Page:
Upal Segupta, Staff Applications Engineer
The word “resonance” has always been interesting to me, even when I couldn’t provide an accurate definition of it. There are so many different meanings, most of which have some connection to each other. As an electrical engineer, my first reaction at hearing the word now is to think of a tuned LC circuit. However, there are a lot of other thoughts that follow. A pendulum, a playground swing-set, or a tuning fork all can provide examples of resonance in the physical world. I’ve asked others what resonance means to them and have gotten a variety of responses – from blank stares to “it reminds me of poetry.”
According to Wikipedia (and probably a number of textbooks), the definition of resonance is “the tendency of a system to oscillate with greater amplitude at some frequencies than others.” While that blunt technical definition doesn’t seem too poetic, when we think about what the concept of a “natural frequency” really means, it actually can be. After all, there is something elegant about precise tuning and high efficiency.
So what does resonance have to do with battery management? Resonant power converters are at the core of the wireless power technology that improve the utility and usefulness of many battery-powered devices. As we become more and more dependent on these devices for everything we do on a daily basis, we need a means to keep them charged up and ready to use as much as possible.
We now have working standards to enable intercompatible operation of wireless power transmitters with portable devices (wireless power receivers) from multiple manufacturers. In the months and years ahead, we expect to see an increasing infrastructure of wireless charging points in public places, office locations and vehicles. Correspondingly, more handheld and portable devices will incorporate the wireless charging features to take advantage of multiple available charging sources. Users will be able to keep their batteries topped off just by placing their phones on a table.
The most common form of wireless power in use today relies on the principle of magnetic induction. A basic explanation can be found at the Wireless Power Consortium’s website: Inductive Power Transmission.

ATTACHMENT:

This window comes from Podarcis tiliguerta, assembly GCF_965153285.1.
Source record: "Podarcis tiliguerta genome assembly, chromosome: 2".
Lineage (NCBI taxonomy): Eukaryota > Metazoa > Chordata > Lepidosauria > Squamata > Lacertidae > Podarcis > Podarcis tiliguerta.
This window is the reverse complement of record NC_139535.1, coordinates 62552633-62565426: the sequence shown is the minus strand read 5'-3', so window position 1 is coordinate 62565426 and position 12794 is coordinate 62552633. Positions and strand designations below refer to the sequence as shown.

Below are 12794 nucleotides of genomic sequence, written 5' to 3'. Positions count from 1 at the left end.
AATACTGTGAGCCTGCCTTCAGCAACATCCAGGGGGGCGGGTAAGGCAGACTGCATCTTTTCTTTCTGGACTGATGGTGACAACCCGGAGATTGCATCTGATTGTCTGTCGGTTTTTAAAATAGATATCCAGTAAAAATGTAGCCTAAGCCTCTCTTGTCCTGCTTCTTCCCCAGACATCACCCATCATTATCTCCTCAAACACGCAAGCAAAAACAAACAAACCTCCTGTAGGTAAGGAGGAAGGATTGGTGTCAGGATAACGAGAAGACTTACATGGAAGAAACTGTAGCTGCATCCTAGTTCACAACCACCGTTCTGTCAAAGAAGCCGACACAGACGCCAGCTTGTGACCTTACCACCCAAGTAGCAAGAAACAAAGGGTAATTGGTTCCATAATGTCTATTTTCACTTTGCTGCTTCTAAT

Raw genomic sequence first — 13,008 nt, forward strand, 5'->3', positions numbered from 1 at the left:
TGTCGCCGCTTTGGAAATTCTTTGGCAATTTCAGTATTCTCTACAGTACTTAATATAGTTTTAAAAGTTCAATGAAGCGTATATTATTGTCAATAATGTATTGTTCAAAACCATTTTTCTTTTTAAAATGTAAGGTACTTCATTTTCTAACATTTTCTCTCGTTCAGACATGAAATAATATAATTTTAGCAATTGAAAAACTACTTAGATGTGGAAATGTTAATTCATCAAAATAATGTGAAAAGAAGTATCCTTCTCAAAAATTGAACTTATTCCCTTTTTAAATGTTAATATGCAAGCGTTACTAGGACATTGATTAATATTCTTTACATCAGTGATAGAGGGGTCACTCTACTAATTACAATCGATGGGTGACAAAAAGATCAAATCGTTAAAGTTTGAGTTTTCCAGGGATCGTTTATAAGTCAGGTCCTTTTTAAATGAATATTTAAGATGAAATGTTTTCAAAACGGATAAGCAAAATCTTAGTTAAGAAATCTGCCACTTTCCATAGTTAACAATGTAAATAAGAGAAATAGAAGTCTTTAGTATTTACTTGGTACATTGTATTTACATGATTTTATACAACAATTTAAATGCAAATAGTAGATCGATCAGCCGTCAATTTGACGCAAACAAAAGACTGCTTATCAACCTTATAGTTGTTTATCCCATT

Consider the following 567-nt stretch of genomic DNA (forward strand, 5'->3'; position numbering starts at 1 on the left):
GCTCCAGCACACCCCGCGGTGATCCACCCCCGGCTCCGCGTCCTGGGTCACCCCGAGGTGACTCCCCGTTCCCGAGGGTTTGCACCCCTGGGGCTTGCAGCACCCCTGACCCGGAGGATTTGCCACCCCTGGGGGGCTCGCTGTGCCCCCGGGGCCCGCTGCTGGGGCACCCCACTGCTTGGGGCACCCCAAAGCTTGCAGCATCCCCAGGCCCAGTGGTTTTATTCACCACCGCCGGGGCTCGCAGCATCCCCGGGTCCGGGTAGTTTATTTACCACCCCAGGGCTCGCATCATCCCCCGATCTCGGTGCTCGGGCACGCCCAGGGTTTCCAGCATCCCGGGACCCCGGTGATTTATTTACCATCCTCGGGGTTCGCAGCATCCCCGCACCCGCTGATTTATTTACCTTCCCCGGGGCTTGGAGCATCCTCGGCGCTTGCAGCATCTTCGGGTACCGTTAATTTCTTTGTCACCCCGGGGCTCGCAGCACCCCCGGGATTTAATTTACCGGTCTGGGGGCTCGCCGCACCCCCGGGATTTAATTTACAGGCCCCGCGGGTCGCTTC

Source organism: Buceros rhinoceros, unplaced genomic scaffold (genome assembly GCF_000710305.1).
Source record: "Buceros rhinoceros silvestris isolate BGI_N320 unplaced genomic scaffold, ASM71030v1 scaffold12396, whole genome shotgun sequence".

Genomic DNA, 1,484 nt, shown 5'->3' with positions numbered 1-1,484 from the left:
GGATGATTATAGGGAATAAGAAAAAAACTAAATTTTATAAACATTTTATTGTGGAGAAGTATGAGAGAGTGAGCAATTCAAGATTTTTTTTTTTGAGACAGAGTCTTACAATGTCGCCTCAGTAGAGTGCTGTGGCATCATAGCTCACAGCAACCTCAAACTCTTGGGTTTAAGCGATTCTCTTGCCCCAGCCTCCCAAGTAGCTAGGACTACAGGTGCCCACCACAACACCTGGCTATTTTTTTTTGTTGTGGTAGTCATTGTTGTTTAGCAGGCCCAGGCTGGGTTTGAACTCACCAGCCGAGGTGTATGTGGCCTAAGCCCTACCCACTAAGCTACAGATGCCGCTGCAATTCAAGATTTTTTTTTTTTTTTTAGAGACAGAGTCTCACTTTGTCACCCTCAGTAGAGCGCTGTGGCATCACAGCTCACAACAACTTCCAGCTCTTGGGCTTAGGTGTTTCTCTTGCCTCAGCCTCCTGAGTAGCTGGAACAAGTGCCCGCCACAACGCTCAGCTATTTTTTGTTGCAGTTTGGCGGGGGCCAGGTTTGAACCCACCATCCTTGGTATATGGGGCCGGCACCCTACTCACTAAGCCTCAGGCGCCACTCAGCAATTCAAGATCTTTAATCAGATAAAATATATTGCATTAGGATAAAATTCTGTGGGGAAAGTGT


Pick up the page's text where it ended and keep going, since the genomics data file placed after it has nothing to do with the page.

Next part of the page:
Mechanical resonance has been studied since the 16th century, and electrical resonance since the 19th century. Finally, in the last few years, resonant converters have become a common means of wireless power transfer. Use of the resonant topology is popular in these designs because it provides a system that can maintain good conversion efficiency over a relatively wide range of power levels. A brief discussion of resonant coupling is provided here: Resonant Coupling.
Typically, consumers now have a wireless router in their home (that can be used for multiple PCs, smartphones and other devices), but can take advantage of wireless hotspots for Internet access in multiple locations as they travel. Correspondingly, the emergence of wireless power standards should allow future mobile users to have a wireless charging pad at home to charge multiple devices, yet avoid the hassle of carrying chargers when commuting or traveling. As more people start to experience the convenience and utility of wireless power, the concept of wireless charging should really begin to resonate with the general public.
Figure 1 shows the basic block diagram of a wireless power system as implemented with the TI bqTESLA chipset. The transmitter (pad) operates at a fixed-duty cycle, but can vary its operating frequency. The receiver communicates the power level it needs back to the transmitter over the same magnetic coupling used for the forward power transfer.
Figure 2 shows the variation in received power as the transmitter frequency is adjusted. If the receiver needs more or less power, the transmitter shifts its frequency accordingly. The receiver is tuned to the same resonant frequency as the transmitter to maximize power transfer at the resonant point. When the receiver does not need the maximum power, the transmitter increases frequency to move away from the resonant peak.
If you are interested in learning more about resonant converters and wireless power, we have additional resources available at the TI website here: www.ti.com/bqtesla-ca.
Upal Sengupta is a staff applications engineer with the TI Battery Management Solutions group. Since joining TI in 2003, Upal has worked as an applications engineer and technical marketing manager in support of TI’s portable power and battery management technology. Prior to TI, he worked as a system design engineer for OEMs developing mobile phones, portable computers, and consumer products. Upal received a BSEE from the University of Illinois, and an MSEE from Michigan State University. Upal can be reached at email@example.com.